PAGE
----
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Race Relations and Their Expression in Jazz

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One of [Charlie Parker's] contemporaries, pianist Hampton Hawes, wrote in his biography that bebop was his way of rebelling against societal oppression.
The word "Blacks will be used here to describe the Americans of African descent, and "Whites will refer to Americans of European descent. Our subject will be "black music , of which theologian James Cone has written: "It is an artistic rebellion against the humiliating deadness of western culture... through song, a new political consciousness is continuously created, one antithetical to the values of white society . We will show that until recently, black music has been able to accommodate the real needs of the black community, as opposed to superficial needs created by the market in search of more profit.

Black-White relations in the USA have been characterised from the start by different levels of domination of Blacks by Whites, and different modes of resistance and adaptation by the Black community. This oppressive reality has created needs in several dimensions within the black community. The assault of what can be termed "the White power structure , was directed at the bodies, pockets and souls of the transplanted Africans, creating a need for physical, economic and cultural survival. The white establishment was intent on proving that blacks could only become fully human by imitating white culture and becoming white. Since becoming white was very difficult, the most viable option was imitating white culture.

Music can be viewed as one of the main battlefields on which cultural and economic assaults by the white establishment were met by different resistance strategies of the black community. It is reasonable to generalize that each phase of the racial struggle had its distinct musical dimension, a dimension consisting of two dialectical forces, arising from the original clash between the African and European forms of music and approaches to musical expression.

During slavery, the burning need of the black slaves was to maintain their humanity, and create a new cultural community, as Africans of different tribes and languages were brought together in subhuman conditions. One of the main African musical tools, the drums, was explicitly forbidden across the US, because it was assumed to constitute a threat to the white owners. During that period, the blacks developed several musical forms that were directly linked to Africa in form, style, and social significance. The spirituals, field and street hollers, cries, toasts and work songs, borrowed from the Europeans only the English language, and in the case of the spirituals, the Christian religion. Other than that these musical forms were African. The need for freedom, acute and existential, created by slavery, was answered by the prevailing freedom motive of the spirituals, such as "Go down Moses . John Lovell went so far as to associate "a tactic battle, a strategy by which to gain freedom with the spiritual. The identity crisis was dealt with by the strong African identity of the music - the melodies, rhythm, singing approach, and the call and response form.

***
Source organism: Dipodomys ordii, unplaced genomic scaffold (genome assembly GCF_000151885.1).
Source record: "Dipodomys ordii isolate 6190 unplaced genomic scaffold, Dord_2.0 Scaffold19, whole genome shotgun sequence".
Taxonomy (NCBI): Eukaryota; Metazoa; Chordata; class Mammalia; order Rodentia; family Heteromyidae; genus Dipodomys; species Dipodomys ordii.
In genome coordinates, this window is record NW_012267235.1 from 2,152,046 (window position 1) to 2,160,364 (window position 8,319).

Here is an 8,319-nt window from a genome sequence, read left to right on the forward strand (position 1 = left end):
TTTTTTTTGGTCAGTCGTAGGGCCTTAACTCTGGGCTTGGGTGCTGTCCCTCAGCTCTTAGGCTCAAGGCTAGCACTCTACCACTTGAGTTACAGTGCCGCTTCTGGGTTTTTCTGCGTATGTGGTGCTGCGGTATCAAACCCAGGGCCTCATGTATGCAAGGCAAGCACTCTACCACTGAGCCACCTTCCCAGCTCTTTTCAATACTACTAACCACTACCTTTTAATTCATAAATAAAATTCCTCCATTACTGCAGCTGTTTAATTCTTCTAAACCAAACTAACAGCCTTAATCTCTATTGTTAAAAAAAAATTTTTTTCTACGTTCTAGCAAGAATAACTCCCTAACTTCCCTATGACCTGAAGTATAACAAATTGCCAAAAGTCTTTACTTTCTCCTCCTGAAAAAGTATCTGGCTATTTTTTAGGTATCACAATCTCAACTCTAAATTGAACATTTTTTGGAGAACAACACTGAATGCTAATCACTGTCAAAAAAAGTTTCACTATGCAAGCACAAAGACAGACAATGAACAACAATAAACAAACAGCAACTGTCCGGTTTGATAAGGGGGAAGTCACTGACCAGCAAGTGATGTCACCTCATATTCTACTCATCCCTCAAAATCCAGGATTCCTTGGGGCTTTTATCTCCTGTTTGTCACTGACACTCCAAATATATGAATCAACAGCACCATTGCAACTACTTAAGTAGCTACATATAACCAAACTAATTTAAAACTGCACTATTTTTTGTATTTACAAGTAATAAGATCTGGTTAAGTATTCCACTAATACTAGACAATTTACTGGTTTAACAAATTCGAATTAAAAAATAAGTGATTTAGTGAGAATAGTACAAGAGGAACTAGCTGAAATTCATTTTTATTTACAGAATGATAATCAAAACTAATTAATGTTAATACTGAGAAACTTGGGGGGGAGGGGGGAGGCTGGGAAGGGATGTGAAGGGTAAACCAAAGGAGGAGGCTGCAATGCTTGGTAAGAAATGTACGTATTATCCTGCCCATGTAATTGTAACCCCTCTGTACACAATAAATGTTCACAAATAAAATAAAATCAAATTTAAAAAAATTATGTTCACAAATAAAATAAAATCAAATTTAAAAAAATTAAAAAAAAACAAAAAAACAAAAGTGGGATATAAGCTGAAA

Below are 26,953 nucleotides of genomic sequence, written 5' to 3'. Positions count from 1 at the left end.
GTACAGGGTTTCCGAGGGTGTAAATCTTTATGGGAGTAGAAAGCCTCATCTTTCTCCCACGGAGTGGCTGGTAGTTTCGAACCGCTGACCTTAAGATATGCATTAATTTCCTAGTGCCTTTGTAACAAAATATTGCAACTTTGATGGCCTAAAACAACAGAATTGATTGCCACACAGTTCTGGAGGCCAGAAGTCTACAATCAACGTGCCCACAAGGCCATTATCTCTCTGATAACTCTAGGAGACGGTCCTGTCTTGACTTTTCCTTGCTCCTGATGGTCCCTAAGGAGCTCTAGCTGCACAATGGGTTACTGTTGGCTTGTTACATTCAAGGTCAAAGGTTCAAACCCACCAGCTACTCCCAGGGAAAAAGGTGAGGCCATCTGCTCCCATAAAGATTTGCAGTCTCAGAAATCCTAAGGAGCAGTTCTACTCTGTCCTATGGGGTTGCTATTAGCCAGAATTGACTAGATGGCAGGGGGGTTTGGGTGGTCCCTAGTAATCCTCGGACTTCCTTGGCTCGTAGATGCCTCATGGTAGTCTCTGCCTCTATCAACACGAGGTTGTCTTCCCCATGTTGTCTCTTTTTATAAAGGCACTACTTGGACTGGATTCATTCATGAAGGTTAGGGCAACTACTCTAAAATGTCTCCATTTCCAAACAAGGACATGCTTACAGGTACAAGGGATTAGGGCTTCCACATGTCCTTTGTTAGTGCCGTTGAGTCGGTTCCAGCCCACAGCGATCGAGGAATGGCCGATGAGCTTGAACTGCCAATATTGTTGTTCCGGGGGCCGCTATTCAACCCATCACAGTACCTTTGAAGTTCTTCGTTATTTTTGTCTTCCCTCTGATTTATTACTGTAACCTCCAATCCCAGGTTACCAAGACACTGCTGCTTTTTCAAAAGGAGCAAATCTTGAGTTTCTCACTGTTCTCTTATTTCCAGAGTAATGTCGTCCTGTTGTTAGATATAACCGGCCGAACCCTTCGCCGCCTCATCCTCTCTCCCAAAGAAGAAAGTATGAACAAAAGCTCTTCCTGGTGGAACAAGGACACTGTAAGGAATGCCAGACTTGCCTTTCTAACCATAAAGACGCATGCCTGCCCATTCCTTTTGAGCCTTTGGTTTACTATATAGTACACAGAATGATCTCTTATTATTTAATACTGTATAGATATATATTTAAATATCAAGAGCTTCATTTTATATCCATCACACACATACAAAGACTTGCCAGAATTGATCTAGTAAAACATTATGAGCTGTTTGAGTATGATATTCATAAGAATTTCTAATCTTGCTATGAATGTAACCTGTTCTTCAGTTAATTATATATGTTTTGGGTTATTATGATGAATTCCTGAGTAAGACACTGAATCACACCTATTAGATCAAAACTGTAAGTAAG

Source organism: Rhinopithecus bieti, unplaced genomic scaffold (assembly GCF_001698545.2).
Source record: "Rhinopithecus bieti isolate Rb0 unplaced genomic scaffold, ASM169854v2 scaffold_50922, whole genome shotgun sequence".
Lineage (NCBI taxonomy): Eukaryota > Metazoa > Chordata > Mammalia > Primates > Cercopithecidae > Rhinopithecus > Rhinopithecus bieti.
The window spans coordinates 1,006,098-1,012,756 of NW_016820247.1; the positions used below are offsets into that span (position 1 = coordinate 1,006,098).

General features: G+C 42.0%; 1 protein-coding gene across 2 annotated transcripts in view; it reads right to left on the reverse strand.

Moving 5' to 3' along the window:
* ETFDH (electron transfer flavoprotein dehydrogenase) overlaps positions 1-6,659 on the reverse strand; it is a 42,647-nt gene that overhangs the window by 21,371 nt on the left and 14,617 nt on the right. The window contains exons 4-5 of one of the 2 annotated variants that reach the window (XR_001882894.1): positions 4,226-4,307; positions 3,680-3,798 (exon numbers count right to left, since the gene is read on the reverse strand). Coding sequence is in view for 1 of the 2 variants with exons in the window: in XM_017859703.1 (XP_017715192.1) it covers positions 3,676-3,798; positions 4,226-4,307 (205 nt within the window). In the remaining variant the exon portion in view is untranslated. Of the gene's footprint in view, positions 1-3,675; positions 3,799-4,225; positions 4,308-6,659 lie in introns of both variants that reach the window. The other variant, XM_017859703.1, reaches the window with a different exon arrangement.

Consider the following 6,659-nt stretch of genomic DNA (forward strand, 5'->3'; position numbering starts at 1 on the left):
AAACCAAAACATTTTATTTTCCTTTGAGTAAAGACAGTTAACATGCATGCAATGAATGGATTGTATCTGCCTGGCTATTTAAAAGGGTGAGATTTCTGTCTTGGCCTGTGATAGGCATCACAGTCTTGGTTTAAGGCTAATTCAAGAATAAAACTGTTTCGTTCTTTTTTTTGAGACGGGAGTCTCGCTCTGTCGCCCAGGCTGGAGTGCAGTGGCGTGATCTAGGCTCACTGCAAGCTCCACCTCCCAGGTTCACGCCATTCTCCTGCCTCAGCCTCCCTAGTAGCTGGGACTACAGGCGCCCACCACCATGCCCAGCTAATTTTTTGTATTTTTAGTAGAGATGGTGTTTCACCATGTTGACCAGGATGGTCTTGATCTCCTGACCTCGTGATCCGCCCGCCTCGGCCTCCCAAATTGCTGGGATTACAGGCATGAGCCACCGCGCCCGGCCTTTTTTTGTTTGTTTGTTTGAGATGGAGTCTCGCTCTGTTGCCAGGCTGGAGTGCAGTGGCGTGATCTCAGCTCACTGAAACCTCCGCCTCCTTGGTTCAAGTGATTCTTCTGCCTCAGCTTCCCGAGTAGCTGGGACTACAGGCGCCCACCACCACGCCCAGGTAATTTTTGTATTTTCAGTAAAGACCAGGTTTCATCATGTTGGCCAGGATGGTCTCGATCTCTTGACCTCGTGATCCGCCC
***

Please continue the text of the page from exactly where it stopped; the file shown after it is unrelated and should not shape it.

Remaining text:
After the abolition of slavery, circumstances changed, creating different needs and different musical answers. On one hand, new communities were formed by the freedmen in the North and in the South, requiring a music to strengthen the new communal bonds. This was answered by the church spirituals, later developing to Gospel. In some places, integration seemed an attainable goal for some, requiring a more European approach to music, which gave birth to Ragtime. Economically successful Blacks, a tiny minority, made a conscious effort to shed any African properties, and completely adopted European musical traditions. This effort included forbidding the playing of what was considered "black music , especially blues and boogie-woogie.

The effect of Black-White relations on the music of those times can be demonstrated be the story of New Orleans, the cradle of jazz. During Catholic French rule, New Orleans was formally composed of three main social groups—Whites, Creoles of mixed blood, and Blacks. The blacks were allowed to use drums, unlike their brothers living under Protestant rule in the rest of the country. The Creoles were given a status almost equal to whites, and adopted European culture. They learned to play European instruments and studied European music. This state of affairs continued a few years after the Louisiana Purchase, until the South put an end to the disorder and pushed the Creoles into the black quarters, declaring them "legally black . This new mixture, of Creoles trained in European music with Blacks who kept the drumming tradition alive, provided the ingredients for the music, which came to be called Jazz.

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